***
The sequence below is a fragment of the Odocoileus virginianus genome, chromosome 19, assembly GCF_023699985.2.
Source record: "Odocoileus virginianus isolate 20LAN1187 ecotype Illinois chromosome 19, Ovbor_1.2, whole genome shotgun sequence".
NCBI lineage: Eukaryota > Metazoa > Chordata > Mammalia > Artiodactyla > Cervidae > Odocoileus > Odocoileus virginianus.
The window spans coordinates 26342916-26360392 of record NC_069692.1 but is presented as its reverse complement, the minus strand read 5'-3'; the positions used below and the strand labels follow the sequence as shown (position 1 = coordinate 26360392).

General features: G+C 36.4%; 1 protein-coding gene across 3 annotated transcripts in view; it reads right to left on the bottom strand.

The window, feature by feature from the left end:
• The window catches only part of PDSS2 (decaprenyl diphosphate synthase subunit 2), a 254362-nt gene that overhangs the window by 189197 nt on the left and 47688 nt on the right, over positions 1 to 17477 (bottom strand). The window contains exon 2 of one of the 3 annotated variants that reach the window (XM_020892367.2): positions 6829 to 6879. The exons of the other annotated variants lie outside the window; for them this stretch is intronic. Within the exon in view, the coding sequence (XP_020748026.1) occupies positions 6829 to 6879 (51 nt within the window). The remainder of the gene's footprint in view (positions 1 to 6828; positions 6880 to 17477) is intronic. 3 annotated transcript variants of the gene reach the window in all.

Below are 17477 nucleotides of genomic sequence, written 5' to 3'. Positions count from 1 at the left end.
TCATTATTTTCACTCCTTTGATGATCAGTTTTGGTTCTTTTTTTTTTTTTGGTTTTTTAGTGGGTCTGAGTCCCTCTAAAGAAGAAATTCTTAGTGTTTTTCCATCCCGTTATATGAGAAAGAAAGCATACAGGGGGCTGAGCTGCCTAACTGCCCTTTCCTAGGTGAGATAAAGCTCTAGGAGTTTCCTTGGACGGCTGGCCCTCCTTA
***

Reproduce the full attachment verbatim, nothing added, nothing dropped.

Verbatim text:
The sequence below is a fragment of the Odocoileus virginianus genome, chromosome 19, assembly GCF_023699985.2.
Source record: "Odocoileus virginianus isolate 20LAN1187 ecotype Illinois chromosome 19, Ovbor_1.2, whole genome shotgun sequence".
NCBI lineage: Eukaryota > Metazoa > Chordata > Mammalia > Artiodactyla > Cervidae > Odocoileus > Odocoileus virginianus.
The window spans coordinates 26342916-26360392 of record NC_069692.1 but is presented as its reverse complement, the minus strand read 5'-3'; the positions used below and the strand labels follow the sequence as shown (position 1 = coordinate 26360392).

General features: G+C 36.4%; 1 protein-coding gene across 3 annotated transcripts in view; it reads right to left on the bottom strand.

The window, feature by feature from the left end:
• The window catches only part of PDSS2 (decaprenyl diphosphate synthase subunit 2), a 254362-nt gene that overhangs the window by 189197 nt on the left and 47688 nt on the right, over positions 1 to 17477 (bottom strand). The window contains exon 2 of one of the 3 annotated variants that reach the window (XM_020892367.2): positions 6829 to 6879. The exons of the other annotated variants lie outside the window; for them this stretch is intronic. Within the exon in view, the coding sequence (XP_020748026.1) occupies positions 6829 to 6879 (51 nt within the window). The remainder of the gene's footprint in view (positions 1 to 6828; positions 6880 to 17477) is intronic. 3 annotated transcript variants of the gene reach the window in all.

Below are 17477 nucleotides of genomic sequence, written 5' to 3'. Positions count from 1 at the left end.
TCATTATTTTCACTCCTTTGATGATCAGTTTTGGTTCTTTTTTTTTTTTTGGTTTTTTAGTGGGTCTGAGTCCCTCTAAAGAAGAAATTCTTAGTGTTTTTCCATCCCGTTATATGAGAAAGAAAGCATACAGGGGGCTGAGCTGCCTAACTGCCCTTTCCTAGGTGAGATAAAGCTCTAGGAGTTTCCTTGGACGGCTGGCCCTCCTTA